In my simple WEB I primarily care about 3 main things :
* Addressability and Links
* Ignore Unknown Extensions
Web services needs to be addressable, when possible and practical. This will let them live in the WEB. Consumers can GET something out of such services easily. Yea, they need to also be able to update these services somehow. So lets add POST.
Now, everyone knows about PUT, DELETE and some other verbs but so far I don't quite understand how my simple WEB will benefit from PUT and DELETE, so I'll leave them out for now. Once I understand I'll welcome them in.
I'd naively assume that this is all what is needed to have all the services I've built to play with each other nicely, irrespectively of the style used to develop these services.
What really surprises me in all those debates about which style of building web services wins is that very rarely, if ever, the consumer's ability to ignore unknown extensions, aka forward compatibility, is mentioned as an absolutely key ingredient.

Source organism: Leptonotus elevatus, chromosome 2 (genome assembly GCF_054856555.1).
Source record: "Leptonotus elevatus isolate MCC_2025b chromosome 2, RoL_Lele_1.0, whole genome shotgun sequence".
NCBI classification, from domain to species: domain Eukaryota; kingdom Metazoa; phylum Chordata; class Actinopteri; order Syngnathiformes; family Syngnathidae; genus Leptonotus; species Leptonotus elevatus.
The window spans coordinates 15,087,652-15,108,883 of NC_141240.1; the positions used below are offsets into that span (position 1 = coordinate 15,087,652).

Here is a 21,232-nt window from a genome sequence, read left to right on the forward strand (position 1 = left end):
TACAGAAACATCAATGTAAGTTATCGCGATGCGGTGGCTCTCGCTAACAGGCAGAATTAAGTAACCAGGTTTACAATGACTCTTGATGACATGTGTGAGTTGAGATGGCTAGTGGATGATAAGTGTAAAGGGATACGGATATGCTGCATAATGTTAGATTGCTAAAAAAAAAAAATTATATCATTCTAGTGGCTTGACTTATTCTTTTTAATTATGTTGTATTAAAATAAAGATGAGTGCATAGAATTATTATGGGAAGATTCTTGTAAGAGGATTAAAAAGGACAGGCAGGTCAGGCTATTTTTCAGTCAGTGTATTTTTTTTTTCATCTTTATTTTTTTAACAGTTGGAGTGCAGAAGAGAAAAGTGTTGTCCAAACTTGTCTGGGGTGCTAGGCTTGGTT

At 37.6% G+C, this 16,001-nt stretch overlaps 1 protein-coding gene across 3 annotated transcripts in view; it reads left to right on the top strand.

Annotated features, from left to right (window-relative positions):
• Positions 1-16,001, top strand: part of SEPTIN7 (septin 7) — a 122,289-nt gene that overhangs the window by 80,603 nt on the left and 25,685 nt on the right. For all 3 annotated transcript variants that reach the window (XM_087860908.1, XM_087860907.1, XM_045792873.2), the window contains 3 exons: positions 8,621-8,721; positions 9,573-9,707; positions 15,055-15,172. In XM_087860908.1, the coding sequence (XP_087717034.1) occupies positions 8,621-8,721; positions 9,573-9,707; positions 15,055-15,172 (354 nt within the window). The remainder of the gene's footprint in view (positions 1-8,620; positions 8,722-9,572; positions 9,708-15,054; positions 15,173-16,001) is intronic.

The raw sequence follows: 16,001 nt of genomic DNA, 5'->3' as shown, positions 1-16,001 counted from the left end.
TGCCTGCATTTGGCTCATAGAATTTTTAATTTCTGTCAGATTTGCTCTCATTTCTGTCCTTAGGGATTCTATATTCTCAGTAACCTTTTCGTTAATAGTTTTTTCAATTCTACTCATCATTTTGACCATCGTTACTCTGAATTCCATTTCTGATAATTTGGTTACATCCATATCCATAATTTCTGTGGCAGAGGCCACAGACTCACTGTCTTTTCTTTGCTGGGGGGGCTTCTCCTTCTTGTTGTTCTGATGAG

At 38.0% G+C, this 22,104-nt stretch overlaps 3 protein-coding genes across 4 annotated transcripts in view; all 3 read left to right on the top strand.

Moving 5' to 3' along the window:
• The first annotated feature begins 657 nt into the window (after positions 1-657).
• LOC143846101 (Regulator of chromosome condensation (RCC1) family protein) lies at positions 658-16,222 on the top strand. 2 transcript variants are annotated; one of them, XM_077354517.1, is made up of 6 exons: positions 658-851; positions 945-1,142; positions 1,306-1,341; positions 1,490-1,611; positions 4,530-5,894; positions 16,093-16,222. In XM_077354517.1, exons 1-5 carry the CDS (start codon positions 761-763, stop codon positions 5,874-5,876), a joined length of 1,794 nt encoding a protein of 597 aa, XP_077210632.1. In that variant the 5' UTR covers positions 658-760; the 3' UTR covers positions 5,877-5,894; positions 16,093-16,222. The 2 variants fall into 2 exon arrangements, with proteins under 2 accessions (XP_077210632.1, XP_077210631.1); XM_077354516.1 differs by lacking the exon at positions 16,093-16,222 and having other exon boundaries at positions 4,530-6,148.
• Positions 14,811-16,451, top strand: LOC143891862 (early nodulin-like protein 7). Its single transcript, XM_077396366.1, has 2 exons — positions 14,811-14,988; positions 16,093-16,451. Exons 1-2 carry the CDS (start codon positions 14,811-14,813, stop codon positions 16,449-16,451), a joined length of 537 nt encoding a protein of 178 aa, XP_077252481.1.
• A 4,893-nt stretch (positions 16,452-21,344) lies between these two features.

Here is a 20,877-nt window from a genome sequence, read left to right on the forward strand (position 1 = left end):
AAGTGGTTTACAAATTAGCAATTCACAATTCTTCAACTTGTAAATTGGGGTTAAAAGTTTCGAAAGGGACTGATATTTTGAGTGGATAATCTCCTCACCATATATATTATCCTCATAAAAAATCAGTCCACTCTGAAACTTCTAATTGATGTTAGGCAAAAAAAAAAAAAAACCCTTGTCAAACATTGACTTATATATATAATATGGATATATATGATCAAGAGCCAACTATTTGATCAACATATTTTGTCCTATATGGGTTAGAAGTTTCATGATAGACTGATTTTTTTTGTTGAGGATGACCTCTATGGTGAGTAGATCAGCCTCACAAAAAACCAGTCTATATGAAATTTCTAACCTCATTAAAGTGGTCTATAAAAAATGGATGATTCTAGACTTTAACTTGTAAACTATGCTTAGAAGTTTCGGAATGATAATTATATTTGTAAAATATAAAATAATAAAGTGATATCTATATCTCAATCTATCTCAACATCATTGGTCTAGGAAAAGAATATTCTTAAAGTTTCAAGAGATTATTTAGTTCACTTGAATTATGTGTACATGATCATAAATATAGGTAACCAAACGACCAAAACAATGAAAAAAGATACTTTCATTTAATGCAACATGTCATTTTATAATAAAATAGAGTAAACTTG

This is one of those things which truly makes the WEB scale, as far as the economics associated with the cost of the change and usability of client tools are concerned. In a RESTful world, the focus is on the data. This makes it easier to deal with extensions : one just extends the language.
In a not so RESTful world people are often tempted to deal with new extensions by introducing yet another method or yet another interface all the time even when it's avoidable. The lesson from a RESTful word is to focus on the data extensibility and not on the interface extensibility and interface changes.
Versioning and extensibility is a fascinating subject and it's off-topic so I'd rather chat more about it later, I'll refer to what some thought leaders out there say about it.